The Ogre Miniatures rule books stands as the central pillar for playing Ogre on wargame terrain. It is both a testament to the popularity of the original game, and the levels that one can stretch a set of rules to convert them from being a hex map board game to one that can be played on a green tabletop. I have a confession to make though, I have never played Ogre Miniatures on the wargame table. Why, because I don't have a big enough table to play the game as written, and I also have certain reservations about the conversion.
The ground scale of Ogre Miniatures is two inches to 1500 metres, or approximately one mile if you prefer Imperial. At that ratio the miniatures are at best tokens, and at worse things that are far too large, which get in the way of playing the game; in short gonks. Also, because the original game is based on hexes that are units of area, the miniatures game conversion causes for me problems around measuring a straight line distance versus counting areas. This is a problem one also encounters when playing BattleTech. The two systems of counting distance are sufficiently different in their assumptions that for me they break the flow of the game.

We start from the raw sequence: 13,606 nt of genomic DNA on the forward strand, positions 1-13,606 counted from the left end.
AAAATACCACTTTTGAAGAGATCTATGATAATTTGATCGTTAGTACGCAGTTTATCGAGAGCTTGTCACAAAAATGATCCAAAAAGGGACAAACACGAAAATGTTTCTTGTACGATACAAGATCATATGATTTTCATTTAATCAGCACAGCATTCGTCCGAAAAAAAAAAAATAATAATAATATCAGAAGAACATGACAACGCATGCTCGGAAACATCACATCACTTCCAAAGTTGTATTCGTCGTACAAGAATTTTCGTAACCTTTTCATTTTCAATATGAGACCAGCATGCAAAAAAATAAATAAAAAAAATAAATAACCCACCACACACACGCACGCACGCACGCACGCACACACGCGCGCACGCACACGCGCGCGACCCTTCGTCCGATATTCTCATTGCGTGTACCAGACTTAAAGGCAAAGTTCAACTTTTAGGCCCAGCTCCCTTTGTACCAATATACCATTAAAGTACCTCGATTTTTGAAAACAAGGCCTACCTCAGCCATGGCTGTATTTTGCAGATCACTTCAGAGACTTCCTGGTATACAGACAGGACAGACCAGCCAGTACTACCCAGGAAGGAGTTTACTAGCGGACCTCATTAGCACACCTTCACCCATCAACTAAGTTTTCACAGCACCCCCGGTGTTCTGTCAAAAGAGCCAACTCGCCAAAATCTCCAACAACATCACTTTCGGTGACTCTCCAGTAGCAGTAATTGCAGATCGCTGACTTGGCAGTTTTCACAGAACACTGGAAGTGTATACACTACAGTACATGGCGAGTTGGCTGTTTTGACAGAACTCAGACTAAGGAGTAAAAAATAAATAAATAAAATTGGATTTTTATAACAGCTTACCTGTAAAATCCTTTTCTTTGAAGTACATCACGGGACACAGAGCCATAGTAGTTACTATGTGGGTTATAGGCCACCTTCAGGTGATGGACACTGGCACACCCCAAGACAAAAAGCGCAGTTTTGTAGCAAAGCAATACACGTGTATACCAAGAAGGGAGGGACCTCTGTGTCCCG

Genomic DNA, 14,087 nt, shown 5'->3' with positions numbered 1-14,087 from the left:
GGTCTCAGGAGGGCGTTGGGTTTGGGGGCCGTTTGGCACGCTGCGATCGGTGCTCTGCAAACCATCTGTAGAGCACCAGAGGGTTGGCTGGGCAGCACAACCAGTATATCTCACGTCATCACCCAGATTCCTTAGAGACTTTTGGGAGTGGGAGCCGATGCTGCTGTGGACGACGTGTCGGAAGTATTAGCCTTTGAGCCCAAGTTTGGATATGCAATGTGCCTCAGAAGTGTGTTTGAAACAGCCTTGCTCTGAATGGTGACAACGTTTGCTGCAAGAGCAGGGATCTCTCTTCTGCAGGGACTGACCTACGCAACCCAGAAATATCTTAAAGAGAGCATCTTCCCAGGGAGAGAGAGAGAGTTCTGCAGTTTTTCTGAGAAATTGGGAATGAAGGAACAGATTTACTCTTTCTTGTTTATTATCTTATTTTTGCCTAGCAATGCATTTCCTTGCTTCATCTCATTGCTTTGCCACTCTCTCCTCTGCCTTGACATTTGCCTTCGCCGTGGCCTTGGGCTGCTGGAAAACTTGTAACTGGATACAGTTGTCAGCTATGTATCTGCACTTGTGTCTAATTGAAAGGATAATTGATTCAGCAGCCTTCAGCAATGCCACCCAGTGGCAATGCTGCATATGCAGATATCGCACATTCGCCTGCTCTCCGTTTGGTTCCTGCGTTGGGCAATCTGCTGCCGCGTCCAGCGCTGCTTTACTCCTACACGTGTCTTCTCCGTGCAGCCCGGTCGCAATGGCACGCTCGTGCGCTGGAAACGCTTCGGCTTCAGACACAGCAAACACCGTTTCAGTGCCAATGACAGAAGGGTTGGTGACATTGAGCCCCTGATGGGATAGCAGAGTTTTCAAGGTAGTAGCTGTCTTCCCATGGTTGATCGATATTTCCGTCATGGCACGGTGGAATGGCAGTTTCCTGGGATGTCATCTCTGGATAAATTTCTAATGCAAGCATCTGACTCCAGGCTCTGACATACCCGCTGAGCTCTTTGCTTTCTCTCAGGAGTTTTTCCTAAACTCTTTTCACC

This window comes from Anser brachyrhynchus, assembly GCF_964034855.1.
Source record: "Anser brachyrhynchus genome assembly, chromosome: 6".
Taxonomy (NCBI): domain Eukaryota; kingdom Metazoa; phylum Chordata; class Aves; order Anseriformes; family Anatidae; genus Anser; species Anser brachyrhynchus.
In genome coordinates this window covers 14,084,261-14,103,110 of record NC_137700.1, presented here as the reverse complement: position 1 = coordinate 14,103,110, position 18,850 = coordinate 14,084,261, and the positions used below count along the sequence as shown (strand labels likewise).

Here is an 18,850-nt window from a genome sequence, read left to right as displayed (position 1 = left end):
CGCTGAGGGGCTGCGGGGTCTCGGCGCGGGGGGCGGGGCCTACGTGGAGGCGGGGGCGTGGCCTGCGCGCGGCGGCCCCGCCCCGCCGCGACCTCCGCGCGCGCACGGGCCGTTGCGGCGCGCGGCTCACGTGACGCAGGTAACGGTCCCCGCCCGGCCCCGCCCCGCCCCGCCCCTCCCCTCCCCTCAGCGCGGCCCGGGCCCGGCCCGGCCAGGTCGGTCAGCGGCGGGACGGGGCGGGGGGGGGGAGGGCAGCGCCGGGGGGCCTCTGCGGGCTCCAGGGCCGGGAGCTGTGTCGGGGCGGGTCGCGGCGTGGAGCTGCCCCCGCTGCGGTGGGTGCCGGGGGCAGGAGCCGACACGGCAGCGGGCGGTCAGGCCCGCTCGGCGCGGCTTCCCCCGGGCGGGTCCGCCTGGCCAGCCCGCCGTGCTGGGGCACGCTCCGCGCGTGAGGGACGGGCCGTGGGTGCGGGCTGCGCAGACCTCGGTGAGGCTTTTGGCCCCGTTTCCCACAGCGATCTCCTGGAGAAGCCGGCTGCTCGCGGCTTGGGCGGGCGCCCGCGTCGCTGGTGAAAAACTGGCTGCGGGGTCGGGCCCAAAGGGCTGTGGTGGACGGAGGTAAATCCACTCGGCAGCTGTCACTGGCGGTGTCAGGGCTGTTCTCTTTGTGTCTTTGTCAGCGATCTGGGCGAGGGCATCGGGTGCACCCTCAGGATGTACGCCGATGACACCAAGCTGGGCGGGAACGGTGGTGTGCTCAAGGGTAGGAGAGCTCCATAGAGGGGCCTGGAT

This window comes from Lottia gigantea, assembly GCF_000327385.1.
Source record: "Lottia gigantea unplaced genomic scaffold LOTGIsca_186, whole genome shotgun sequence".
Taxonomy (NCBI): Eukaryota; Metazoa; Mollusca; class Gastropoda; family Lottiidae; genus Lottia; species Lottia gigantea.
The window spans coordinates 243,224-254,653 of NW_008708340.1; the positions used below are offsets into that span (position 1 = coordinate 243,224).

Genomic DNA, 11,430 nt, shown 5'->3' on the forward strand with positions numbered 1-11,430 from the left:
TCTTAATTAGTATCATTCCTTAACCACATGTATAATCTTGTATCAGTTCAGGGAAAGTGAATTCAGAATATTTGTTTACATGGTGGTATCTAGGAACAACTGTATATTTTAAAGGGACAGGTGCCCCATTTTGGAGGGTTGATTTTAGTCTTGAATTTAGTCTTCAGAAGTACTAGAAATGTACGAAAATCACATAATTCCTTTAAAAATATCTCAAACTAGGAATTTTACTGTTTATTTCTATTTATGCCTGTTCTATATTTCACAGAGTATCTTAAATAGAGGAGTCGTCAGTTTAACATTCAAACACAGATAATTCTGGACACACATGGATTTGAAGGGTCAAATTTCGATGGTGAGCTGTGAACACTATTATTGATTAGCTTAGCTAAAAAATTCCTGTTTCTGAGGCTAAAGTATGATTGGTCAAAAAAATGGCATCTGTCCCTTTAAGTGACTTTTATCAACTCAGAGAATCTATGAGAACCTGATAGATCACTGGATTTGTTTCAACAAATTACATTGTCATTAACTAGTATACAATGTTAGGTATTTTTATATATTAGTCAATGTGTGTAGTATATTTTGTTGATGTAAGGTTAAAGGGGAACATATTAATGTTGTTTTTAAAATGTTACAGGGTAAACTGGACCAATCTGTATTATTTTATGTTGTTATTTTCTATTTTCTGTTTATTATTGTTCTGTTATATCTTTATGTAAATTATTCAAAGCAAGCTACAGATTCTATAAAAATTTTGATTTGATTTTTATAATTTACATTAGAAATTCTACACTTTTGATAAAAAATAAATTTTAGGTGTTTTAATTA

If I lived in an ideal world where I had a house with a dedicated wargames room, and the financial resources to throw at my hobbies that meant I could do whatever I liked, then I would use Kallistra's Hexon range, which would meet my needs to have nice looking terrain, and no need to muck around with converting rules that changes the flavour of the game being played. I also think that the Ogre miniatures line are the Redheaded stepchild of Steve Jackson Games. I believe this because they don't fit within what SJG see as their core products, namely games using paper and card. However, I also think that the miniatures played on the hex map boards are the epitome of the hybrid board wargame.
So here's hoping that Ogre Miniatures go from strength-to-strength now that the Ogre Designer Edition has reinvigorated interest in the line.